The receiver should have our decoding algorithm. In addition to these the symbol probability, symbol is set and the length of the sequence must be stored. If a password was set at the encoding end then the user must enter the same. The bits are obtained using our reverse algorithm.

Table III illustrates the decoding procedure for the output data in Table II.

The software will be inexpensive and can be efficiently used within a group of systems. Through the literature survey we have also tried to compare our lossless technique with the lossy watermarking techniques like DWT, DCT to show that this technique can be effectively used in future applications of credit card information security. Thus we believe that this paper in its own way will make a significant contribution in the field of e-retail.

ACKNOWLEDGMENT

No work is ever complete without the guidance of those experts who have already walked on this path before and hence become master of it and as a result, our leader. So we would like to take this opportunity to take all those individuals how have helped us in whichever way possible.

We express our deep gratitude to our project guide Mrs. Sonal Balpande for providing timely assistant to our query and guiding us in her own way. She has indeed been a lighthouse for us in this journey.

We extend our sincerity appreciation to all our Professors from K.C.COLLEGE OF ENGINEERING, for their valuable insight and tips. Their contributions have been valuable in so many ways that we find it difficult to acknowledge of them individually.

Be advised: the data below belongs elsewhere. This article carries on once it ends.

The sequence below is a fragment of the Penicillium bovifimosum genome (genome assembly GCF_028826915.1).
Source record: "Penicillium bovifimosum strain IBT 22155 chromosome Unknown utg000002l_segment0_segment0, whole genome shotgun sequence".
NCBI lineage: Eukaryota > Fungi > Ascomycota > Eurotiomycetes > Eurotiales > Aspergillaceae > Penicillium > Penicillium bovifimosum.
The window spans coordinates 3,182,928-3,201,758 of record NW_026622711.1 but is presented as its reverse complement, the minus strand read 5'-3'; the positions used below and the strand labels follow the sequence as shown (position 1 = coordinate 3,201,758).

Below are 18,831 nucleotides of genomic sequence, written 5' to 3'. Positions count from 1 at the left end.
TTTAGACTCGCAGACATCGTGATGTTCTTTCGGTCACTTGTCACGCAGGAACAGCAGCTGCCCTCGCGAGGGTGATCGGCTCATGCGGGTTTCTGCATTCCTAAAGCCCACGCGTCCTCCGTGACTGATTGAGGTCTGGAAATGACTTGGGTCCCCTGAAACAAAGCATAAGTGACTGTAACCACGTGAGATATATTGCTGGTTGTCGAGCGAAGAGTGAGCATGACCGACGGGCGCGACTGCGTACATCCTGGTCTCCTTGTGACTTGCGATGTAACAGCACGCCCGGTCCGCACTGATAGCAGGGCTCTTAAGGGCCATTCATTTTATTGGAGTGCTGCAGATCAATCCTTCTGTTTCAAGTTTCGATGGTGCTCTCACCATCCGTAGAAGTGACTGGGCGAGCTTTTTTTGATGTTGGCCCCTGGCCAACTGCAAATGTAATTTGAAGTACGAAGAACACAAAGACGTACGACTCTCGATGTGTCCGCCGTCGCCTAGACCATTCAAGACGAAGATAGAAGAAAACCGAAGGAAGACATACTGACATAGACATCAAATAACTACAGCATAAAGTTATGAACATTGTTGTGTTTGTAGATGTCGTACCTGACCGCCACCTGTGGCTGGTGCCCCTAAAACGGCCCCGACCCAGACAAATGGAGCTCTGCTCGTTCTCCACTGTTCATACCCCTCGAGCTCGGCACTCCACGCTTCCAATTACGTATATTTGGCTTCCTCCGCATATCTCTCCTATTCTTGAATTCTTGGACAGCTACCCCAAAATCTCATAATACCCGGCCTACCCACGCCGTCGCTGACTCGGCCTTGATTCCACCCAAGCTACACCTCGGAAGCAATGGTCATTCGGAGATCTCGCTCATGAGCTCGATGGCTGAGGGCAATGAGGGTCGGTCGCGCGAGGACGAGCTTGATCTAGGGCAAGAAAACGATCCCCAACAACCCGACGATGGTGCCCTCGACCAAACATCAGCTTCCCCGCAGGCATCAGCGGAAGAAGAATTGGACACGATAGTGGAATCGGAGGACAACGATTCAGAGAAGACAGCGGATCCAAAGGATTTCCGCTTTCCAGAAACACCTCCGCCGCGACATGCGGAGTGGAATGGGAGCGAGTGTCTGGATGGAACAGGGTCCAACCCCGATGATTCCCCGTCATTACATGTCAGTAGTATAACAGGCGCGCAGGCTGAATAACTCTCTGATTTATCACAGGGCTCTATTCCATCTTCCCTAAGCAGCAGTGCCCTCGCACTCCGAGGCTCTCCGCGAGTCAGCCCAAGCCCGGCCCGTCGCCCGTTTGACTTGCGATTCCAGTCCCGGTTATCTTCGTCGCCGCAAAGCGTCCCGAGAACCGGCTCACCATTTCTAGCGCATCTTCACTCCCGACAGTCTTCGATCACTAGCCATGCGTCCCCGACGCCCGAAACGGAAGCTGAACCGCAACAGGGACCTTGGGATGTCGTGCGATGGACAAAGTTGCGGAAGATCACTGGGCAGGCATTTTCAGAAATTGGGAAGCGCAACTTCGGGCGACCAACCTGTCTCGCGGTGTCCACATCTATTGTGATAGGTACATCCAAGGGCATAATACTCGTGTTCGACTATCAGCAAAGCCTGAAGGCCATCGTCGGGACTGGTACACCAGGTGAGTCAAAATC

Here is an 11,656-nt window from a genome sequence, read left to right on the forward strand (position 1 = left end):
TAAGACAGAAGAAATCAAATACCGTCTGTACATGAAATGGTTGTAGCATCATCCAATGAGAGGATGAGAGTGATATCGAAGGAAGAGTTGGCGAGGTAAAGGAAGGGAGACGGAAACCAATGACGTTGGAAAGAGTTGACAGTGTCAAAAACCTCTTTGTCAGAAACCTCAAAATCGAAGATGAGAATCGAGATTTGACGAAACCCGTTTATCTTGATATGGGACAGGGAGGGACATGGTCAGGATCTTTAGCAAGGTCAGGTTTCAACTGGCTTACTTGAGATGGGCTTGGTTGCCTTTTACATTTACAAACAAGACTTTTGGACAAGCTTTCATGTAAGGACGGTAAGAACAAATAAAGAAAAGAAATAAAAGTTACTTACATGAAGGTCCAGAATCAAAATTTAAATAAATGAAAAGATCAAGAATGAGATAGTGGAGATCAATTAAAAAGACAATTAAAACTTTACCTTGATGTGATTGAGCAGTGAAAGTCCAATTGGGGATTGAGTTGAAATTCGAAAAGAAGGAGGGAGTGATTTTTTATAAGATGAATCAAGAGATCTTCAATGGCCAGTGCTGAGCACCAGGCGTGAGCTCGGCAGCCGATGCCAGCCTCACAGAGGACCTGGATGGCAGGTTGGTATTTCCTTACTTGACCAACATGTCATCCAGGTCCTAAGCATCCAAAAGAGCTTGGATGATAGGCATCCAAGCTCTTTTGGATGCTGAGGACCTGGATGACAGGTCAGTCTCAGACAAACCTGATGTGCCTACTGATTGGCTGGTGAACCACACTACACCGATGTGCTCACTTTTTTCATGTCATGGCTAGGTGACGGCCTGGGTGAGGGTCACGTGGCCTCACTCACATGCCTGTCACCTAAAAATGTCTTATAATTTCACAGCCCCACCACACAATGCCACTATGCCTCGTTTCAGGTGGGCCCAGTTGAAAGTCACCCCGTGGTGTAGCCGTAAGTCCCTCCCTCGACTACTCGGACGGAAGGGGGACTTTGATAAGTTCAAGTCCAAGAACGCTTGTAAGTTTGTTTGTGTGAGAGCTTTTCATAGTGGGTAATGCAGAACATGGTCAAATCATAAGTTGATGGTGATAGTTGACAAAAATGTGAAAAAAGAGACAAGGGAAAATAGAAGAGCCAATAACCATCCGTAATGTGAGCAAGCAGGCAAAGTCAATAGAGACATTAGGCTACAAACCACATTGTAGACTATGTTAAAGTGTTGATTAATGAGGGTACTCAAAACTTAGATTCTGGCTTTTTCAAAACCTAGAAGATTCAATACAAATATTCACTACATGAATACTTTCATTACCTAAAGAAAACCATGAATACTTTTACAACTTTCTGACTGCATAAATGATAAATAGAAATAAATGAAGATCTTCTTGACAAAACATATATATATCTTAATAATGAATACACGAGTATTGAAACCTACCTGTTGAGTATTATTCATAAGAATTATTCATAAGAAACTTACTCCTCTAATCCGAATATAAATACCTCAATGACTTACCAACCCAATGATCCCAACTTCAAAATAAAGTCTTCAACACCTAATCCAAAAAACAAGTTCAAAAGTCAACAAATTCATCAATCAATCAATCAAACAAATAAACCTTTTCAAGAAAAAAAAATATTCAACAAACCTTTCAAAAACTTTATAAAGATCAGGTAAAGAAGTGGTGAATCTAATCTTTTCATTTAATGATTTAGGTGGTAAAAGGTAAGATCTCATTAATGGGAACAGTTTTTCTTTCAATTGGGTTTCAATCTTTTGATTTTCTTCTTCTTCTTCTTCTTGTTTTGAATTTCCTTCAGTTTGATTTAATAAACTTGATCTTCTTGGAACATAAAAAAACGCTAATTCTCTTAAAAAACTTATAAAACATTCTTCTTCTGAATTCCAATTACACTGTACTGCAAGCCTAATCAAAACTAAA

We also great full to our HOD Mrs. Amarja Adgaonkar, Principal Dr.Hansraj Guhilot for extending their help directly and indirectly through various channel in our work.

REFERENCES

  1. Mei Jiansheng, Li Sukang and Tan Xiaomei A Digital Watermarking Algorithm Based On DCT and DWT .

  2. Sumit Kumar Prajapati, Amit Naik, Anjulata Yadav Robust Digital Watermarking using DWT-DCT-SVD

  3. Mihir Bellare, Thomas Ristenpart, Stefano Tessaro Multi-Instance Security and its Application to Password-Based Cryptography

  4. A Report By Ingenia Technology Identity, Secure Documents & AntiCounterfeiting May 2012

  5. Prithika M., P Rajalaksmi Credit Card Duplication and Crime revention Using Biometrics

  6. Stephen P. McGrew, President New Light Industries, Ltd. Holographic Technology for Anti-Counterfeit Security: Present and Future

  7. A. Poschmann, M. Robshaw , F. Vater , C.Paar Lightweight Cryptography and RFID: Tackling the Hidden Overheads

  8. Vishwa gupta,Gajendra Singh,Ravindra Gupta Advanced cryptography algorithm for improving data security

  9. A First Data White Paper September 2009 Data Encryption and Tokeniation:an innovative One-Two punch to increase Data security and reduce the challenges of PCI DSS Complaince

  10. Error Detection and Correction

  11. Allen D Holliday Hamming error correction code

  12. Eltayeb S. Abuelyaman and Abdul-Aziz S. Al-Sehibani Optimization of the Hamming Code for Error Prone Media

  13. Mazdak Zamani,Azizah Bt Abdul Manap,Shahidan M Abdullah,Saman Shojae Chaeikar Correlation between PSNR and Bit Per Sample Rate in Audio Steganography

  14. Stephen P. McGrew, President, New Light Industries Ltd , July 1996Holographic Technology for Anti-Counterfeit Security: Present and Future

  15. Datacap systems inc The advantages and disadvantages of tokenization